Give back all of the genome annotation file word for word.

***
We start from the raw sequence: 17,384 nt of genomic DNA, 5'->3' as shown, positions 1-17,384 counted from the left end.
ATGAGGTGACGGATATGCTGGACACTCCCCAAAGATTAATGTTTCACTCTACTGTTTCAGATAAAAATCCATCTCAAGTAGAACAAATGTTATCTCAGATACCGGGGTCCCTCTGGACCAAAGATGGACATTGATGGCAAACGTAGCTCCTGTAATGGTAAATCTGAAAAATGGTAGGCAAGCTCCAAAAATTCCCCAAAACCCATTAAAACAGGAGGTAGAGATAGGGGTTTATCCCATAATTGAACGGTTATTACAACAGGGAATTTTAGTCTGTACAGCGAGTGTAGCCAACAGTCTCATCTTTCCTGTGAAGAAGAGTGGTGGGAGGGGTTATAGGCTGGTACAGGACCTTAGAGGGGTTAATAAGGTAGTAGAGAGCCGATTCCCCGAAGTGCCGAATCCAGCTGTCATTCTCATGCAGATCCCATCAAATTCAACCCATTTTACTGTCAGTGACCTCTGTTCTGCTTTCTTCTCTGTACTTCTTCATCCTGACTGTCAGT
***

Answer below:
We start from the raw sequence: 17,384 nt of genomic DNA, 5'->3' as shown, positions 1-17,384 counted from the left end.
ATGAGGTGACGGATATGCTGGACACTCCCCAAAGATTAATGTTTCACTCTACTGTTTCAGATAAAAATCCATCTCAAGTAGAACAAATGTTATCTCAGATACCGGGGTCCCTCTGGACCAAAGATGGACATTGATGGCAAACGTAGCTCCTGTAATGGTAAATCTGAAAAATGGTAGGCAAGCTCCAAAAATTCCCCAAAACCCATTAAAACAGGAGGTAGAGATAGGGGTTTATCCCATAATTGAACGGTTATTACAACAGGGAATTTTAGTCTGTACAGCGAGTGTAGCCAACAGTCTCATCTTTCCTGTGAAGAAGAGTGGTGGGAGGGGTTATAGGCTGGTACAGGACCTTAGAGGGGTTAATAAGGTAGTAGAGAGCCGATTCCCCGAAGTGCCGAATCCAGCTGTCATTCTCATGCAGATCCCATCAAATTCAACCCATTTTACTGTCAGTGACCTCTGTTCTGCTTTCTTCTCTGTACTTCTTCATCCTGACTGTCAGT